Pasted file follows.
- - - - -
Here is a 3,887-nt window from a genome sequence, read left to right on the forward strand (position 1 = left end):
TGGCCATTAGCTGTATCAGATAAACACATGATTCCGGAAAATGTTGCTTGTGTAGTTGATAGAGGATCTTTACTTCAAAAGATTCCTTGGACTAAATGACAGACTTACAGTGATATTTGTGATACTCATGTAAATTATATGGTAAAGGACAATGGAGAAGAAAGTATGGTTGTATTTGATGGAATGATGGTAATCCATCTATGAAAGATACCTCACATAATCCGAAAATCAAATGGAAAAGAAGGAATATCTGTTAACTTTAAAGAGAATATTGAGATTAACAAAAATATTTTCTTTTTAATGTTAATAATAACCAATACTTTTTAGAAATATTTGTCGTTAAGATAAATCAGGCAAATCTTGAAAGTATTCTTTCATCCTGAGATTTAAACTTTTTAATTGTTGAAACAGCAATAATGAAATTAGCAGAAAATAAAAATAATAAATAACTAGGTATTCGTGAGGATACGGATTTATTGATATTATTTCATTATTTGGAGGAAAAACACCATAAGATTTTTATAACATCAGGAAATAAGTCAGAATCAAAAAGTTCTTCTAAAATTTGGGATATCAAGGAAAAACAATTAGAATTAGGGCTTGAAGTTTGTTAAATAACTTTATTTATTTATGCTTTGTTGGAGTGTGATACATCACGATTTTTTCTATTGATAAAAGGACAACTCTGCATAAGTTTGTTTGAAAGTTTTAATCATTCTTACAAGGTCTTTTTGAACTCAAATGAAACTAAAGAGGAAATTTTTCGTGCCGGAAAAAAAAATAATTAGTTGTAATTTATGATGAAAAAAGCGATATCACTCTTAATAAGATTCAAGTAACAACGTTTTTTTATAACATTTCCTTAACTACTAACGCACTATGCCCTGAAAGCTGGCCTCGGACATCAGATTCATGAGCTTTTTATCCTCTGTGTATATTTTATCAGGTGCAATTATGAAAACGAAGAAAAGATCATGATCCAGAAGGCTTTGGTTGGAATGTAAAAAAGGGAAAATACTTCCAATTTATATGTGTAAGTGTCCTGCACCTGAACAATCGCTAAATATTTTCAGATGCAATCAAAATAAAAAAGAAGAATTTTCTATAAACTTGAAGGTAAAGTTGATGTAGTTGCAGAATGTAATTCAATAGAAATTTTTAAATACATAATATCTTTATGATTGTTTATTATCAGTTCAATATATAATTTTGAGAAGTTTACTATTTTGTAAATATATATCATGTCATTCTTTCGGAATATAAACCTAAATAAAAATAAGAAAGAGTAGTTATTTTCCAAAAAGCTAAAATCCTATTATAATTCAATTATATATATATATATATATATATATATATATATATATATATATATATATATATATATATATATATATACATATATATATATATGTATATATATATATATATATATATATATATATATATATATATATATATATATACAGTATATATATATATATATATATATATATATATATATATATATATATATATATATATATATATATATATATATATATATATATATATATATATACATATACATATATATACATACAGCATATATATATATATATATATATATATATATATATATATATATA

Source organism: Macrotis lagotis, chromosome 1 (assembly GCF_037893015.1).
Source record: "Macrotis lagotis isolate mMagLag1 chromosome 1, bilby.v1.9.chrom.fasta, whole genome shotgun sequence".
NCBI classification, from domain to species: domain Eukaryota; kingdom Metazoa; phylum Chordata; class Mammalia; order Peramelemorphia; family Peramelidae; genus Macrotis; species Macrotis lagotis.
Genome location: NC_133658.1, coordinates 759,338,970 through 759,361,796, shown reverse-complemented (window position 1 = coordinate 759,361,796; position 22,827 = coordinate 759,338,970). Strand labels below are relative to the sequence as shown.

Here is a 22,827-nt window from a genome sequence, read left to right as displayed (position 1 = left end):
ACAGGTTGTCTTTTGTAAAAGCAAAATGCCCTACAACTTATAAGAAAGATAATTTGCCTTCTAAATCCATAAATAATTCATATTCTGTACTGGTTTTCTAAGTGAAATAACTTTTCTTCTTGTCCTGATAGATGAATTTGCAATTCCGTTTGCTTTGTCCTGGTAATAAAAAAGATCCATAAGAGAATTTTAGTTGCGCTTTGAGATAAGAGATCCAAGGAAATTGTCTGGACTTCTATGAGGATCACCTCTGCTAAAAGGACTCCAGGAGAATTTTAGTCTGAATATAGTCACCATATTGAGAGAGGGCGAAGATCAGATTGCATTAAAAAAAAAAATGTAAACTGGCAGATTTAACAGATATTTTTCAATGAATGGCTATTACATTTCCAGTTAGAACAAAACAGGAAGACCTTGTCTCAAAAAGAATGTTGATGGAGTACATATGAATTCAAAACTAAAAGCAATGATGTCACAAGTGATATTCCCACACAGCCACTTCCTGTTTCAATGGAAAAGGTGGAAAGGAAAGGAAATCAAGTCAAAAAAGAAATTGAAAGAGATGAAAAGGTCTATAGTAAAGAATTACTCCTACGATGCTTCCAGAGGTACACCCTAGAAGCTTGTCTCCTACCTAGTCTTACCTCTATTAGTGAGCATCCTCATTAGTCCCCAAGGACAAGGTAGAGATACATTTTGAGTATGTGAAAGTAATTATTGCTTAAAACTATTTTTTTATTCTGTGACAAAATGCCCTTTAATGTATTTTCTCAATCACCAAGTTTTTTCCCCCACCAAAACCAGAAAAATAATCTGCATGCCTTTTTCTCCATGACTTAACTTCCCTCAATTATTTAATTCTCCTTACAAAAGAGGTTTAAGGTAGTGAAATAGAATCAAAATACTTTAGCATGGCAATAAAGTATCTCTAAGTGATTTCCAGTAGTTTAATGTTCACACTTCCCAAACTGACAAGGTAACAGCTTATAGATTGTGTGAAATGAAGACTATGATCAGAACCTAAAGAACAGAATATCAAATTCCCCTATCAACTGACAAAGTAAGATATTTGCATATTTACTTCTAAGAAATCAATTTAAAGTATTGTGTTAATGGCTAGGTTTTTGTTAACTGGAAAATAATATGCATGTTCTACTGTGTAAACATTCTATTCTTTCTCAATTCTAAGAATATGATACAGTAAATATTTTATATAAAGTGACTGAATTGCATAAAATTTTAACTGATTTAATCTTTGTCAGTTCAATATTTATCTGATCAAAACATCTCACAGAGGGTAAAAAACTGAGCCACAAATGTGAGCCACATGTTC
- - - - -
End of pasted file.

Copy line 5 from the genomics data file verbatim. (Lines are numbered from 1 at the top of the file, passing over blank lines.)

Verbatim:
NCBI classification, from domain to species: domain Eukaryota; kingdom Metazoa; phylum Chordata; class Mammalia; order Peramelemorphia; family Peramelidae; genus Macrotis; species Macrotis lagotis.